Programmer Job Objectives

by Clayton Browne

A computer programmer writes the software that enables computers to function. Programmers typically know two or more programming languages, as most languages are designed to be used to write code for specific applications. PHP is used to build websites, SQL is used to build databases, XML is used to develop applications for transporting and storing data and HTML is used for displaying data. While the specific goals of a programmer's job vary based on the needs of her employer, nearly all programmers have a similar set of job objectives.

Clearly Defining Goals

The first, and arguably most important, step for a programmer is to have a set of clearly defined goals. If you are working for an experienced client and with a professional software developer, then you will likely be provided with a program design, schedule and associated goals. If, however, you are working with an inexperienced client or no developer, it is incumbent on the programmer to negotiate with the client to establish a realistic set of goals and performance metrics before actually beginning the project.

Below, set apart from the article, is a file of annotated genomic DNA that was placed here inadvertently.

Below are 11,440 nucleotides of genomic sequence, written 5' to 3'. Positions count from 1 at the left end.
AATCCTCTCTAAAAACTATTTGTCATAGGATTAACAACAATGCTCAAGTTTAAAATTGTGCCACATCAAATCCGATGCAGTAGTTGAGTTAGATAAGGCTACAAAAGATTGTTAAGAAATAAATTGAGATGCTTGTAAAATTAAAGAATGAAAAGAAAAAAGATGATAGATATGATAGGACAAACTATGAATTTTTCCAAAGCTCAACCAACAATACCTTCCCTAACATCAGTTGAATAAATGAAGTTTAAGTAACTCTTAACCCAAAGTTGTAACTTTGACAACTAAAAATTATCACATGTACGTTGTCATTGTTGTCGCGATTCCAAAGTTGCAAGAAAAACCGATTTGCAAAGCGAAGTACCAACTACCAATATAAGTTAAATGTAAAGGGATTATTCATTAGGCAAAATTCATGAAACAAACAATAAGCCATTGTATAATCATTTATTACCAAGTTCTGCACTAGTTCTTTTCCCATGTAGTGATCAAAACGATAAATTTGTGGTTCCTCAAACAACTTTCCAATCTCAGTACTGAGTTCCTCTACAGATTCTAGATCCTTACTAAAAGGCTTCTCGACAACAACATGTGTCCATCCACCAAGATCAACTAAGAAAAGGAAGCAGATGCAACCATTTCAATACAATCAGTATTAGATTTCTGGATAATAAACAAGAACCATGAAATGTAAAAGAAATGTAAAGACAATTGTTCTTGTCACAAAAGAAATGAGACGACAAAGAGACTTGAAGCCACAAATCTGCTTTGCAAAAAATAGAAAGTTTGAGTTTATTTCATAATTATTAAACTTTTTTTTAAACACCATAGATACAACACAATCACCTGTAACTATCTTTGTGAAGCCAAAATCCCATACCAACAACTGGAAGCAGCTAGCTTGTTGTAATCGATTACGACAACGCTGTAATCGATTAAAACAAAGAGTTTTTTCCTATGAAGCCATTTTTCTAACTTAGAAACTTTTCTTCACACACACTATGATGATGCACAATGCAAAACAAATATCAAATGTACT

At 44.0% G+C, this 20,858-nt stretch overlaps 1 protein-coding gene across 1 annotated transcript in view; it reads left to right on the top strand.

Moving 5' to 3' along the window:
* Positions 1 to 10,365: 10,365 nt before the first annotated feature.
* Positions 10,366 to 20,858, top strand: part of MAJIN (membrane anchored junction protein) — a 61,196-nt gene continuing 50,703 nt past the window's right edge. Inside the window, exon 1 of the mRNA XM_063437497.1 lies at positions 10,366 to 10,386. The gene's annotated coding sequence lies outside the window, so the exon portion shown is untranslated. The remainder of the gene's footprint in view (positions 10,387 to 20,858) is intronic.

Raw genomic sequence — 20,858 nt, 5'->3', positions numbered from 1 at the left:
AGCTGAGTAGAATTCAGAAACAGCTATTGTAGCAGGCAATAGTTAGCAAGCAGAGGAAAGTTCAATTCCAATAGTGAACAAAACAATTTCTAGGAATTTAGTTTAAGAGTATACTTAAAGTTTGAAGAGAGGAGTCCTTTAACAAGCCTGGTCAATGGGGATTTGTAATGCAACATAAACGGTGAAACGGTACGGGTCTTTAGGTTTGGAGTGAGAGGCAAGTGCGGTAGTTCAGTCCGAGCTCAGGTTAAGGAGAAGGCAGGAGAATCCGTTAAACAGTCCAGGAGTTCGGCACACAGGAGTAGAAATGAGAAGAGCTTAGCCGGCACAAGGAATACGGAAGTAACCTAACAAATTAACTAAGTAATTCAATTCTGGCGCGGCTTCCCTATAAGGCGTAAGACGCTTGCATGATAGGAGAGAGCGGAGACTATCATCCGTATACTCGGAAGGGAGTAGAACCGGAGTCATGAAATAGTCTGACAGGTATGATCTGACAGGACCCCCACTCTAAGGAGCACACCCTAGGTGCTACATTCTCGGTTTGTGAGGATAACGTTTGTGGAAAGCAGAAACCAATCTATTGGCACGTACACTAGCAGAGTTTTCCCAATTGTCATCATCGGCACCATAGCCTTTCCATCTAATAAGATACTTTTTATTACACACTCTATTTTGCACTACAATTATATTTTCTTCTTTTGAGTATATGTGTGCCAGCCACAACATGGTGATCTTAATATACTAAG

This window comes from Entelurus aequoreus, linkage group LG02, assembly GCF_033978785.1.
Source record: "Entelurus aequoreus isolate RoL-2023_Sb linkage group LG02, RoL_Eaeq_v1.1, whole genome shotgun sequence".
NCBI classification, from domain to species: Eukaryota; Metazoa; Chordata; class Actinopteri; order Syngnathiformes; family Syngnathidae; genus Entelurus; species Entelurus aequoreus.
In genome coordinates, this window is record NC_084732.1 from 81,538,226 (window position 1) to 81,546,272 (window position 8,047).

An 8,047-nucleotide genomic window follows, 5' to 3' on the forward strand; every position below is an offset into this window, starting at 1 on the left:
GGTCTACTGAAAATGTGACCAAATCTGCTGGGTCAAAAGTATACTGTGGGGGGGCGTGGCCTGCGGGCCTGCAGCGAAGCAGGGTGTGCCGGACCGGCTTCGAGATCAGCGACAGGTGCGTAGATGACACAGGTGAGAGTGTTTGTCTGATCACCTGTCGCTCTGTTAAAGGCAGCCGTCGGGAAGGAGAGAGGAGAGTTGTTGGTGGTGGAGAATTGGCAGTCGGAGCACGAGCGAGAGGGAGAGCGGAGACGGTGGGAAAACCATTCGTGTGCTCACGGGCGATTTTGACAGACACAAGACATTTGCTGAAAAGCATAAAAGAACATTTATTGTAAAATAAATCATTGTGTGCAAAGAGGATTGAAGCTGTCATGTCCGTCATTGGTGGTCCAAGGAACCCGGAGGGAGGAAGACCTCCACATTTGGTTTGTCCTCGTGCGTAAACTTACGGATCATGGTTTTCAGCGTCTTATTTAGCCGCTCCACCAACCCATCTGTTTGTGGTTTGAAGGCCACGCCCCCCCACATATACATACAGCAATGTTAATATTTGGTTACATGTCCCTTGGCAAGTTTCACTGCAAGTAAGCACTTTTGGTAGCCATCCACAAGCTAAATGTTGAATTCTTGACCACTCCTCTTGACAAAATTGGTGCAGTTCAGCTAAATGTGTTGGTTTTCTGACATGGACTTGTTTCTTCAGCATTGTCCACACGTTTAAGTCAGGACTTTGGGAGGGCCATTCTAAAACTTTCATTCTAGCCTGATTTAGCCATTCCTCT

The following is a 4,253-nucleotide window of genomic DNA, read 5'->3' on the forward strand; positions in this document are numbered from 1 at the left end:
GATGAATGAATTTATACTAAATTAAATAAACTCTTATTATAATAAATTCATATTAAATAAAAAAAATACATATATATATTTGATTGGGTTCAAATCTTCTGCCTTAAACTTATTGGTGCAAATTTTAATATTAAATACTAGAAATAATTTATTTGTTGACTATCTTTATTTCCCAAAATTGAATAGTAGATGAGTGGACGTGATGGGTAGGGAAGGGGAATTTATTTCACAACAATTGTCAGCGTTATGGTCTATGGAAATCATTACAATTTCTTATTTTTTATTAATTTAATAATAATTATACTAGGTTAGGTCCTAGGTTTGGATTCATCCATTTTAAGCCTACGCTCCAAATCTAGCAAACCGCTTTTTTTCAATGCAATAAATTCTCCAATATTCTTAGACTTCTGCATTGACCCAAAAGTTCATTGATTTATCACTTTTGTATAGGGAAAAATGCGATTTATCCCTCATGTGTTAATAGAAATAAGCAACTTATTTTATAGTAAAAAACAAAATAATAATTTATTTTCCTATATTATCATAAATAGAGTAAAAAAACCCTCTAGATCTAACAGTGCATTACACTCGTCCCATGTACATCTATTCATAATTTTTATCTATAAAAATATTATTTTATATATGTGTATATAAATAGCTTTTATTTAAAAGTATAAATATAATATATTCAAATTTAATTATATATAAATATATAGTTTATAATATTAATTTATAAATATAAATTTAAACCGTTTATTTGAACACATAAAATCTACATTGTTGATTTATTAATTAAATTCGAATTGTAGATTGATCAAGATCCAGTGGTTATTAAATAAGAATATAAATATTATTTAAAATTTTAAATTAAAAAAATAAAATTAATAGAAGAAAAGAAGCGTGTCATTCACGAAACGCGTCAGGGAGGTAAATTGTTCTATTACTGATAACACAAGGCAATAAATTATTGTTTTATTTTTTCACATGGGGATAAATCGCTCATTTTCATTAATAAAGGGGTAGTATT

Produce First Version

Writing code is where the rubber hits the road for programmers. Cranking out all of the code required to instruct the computer to do what the client wants is the primary job of a programmer, and writing all the code for a complex program could take weeks or even months. That said, code libraries and object-oriented programming, where programmers can drop in prewritten chunks of code into a larger program as needed, are becoming increasingly popular. Programmers on large projects often work as part of a team, where each programmer has responsibility for writing a specific section of code. The lead programmer and developer then bring all the parts together and begin the debugging process.

Rewriting and Debugging

Sometimes the first version of a program doesn't work as expected or simply doesn't get the job done. This means the program has to be rewritten -- in some cases, almost from scratch. In most cases, however, programs just need debugging; that is, correcting small errors errors that are causing the program to run slowly or not perform certain functions as desired. Debugging can take a few hours to a few months, depending on the size and complexity of the program, the language used and the expertise of the programmers involved.

Alpha Testing

Alpha testing is the final stage of a programmer's job. This first round of testing usually includes unit testing, component testing and a system test to ensure that download times are reasonable and the software produces the desired results. After all the bugs are ironed out, the software is ready for beta testing. Beta testing is where the intended users try out the software for the first time. Sometimes further updates are required after beta testing.

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